PNB (International) Ltd, which has seven branches in the UK, whose parent bank is PNB, is suing the individuals and companies for “fraudulent misrepresentation in respect of numerous loans” and “breach of contract”, according to its claim lodged with the high court. The loans were advanced, the bank states in its claim, to “assist the financing of the construction of a lube oil re-refining unit in South Carolina and the development and sale of wind energy projects.”
The bank claims false and exaggerated projections and balance sheets and false representations about the status of projects were made to obtain the loans. “The claimants’ money was siphoned off by directors and guarantors of the borrowers” in a “scheme that was fraudulent from the outset”, the bank states.
PNB states that it advanced the money in dollars from London between 2011 and 2014 to four companies registered in the US — all operating in the renewable energy sector — namely South Eastern Petroleum LLC (SEPL), Pesco Beam USA, Trishe Wind and Trishe Resources.
SEPL, which operates oil recycling plants in the US, defaulted on loans worth $17m, ($10m of which was lent by PNB and $7m by Bank of Baroda) and the bank states it believes “SEPL could now be impecunious” as it is in liquidation.
Pesco Beam Environmental Solutions, which specialises in engineered and manufactured systems for use in oil re-refining, and has a factory in Sriperumbudur, Chennai and a US subsidiary in Virginia in the USA, is the 100%-beneficial owner of SEPL. Pesco USA has itself defaulted on loans worth $13m, PNB states its claim, which is suing both Pesco Beam USA and Pesco Beam India.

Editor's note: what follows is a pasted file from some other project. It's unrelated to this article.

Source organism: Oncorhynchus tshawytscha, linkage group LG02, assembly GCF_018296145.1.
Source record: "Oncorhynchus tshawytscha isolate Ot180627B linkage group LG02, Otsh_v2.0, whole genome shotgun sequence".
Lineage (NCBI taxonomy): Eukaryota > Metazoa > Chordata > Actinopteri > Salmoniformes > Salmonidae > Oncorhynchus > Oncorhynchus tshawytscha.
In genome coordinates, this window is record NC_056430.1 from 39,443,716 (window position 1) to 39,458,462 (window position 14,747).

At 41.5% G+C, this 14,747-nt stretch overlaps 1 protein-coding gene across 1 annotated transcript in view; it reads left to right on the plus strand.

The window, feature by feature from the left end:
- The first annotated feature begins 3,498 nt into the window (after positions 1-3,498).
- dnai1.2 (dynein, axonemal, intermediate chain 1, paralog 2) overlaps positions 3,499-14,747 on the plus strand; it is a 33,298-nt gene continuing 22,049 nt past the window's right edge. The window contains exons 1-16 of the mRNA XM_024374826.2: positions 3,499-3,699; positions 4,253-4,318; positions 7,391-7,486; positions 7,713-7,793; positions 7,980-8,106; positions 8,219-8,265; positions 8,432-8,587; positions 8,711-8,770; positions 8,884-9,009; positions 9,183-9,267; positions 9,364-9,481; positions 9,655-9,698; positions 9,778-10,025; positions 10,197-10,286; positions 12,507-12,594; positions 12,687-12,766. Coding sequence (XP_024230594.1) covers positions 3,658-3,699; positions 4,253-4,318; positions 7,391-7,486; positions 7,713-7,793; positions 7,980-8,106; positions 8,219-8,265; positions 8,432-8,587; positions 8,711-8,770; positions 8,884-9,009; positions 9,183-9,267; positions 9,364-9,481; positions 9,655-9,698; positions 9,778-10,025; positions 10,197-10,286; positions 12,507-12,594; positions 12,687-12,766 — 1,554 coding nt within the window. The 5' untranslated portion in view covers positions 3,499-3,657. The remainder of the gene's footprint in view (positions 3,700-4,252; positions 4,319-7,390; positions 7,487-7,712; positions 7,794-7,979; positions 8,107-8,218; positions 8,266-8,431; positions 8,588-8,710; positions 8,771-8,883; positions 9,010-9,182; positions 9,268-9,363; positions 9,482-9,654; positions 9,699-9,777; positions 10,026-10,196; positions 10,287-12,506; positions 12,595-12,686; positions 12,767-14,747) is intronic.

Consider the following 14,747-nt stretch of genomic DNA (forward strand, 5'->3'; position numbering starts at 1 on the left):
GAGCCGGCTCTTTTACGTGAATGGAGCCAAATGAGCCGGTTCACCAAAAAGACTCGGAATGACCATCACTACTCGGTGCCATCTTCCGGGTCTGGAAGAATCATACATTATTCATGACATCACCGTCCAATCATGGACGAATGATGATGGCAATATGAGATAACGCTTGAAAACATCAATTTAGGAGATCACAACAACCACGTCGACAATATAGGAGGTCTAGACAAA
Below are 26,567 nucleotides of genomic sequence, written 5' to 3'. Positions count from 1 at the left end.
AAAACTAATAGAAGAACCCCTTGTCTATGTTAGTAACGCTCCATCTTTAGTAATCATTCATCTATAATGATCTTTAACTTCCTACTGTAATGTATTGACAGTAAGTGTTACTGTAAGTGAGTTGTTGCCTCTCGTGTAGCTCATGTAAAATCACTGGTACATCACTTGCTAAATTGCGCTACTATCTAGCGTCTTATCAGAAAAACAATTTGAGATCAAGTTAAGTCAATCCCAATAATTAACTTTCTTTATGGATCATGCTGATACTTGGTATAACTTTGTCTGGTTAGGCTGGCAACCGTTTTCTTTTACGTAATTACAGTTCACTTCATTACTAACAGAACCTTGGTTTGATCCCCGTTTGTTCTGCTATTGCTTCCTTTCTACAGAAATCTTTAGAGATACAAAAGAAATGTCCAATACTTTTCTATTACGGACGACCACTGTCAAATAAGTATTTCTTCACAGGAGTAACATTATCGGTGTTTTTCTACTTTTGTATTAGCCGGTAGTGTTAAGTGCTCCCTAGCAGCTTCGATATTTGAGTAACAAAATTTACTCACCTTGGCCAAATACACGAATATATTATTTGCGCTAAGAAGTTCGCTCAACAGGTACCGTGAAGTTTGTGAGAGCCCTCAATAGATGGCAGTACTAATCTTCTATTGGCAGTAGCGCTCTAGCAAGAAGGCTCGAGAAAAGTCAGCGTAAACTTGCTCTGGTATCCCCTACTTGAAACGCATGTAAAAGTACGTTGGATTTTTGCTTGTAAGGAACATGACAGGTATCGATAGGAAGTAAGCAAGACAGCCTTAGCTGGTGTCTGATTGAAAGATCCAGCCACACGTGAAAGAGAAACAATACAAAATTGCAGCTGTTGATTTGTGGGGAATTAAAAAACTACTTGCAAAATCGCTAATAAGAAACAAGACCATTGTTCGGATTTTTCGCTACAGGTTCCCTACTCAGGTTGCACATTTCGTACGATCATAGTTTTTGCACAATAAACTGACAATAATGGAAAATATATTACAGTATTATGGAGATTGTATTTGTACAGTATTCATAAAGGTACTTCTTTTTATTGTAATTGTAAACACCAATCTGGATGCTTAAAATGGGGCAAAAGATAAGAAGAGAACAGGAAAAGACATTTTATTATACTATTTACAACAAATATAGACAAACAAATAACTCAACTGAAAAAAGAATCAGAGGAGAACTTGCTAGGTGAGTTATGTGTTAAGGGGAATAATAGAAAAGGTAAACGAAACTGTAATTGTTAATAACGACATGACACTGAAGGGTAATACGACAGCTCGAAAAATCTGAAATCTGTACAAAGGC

A Subramaniam, managing director of Pesco Beam and his brother Anantharam Shankar, its executive director, both of whom reside in Chennai and Luke Staengl, the CEO of the US subsidiary are being sued.
PNB is also suing Trishe Resources, a wind energy company in the US. In 2014 Trishe Wind in the US was declared insolvent and its total assets and liabilities transferred to Trishe Resources.
PNB alleges Trishe Wind has defaulted on loans worth $10 million whilst Trishe Resources owes the bank $3 million.
The owners of Trishe Resources in the US are also being sued – namely Vathsala Ranganathan, Ramkhumar Narasimhan and Ravi Srinivasan, all of whom live in Chennai.
The bank claims they fraudulently misrepresented that Indian conglomerate the Shriram Group was backing their projects.
“The claimant would not have advanced such large sums of money to the defendants had it been informed that these individuals were operating on their own and had no connection with or prospective financial backing from Shriram Group,” the bank states in its claim. “The defendants acted jointly and in concert in making the fraudulent misrepresentations and all the defendants are interconnected and all have benefited from the claim that Shriram Group was financially supporting SEPL and Trishe Wind.”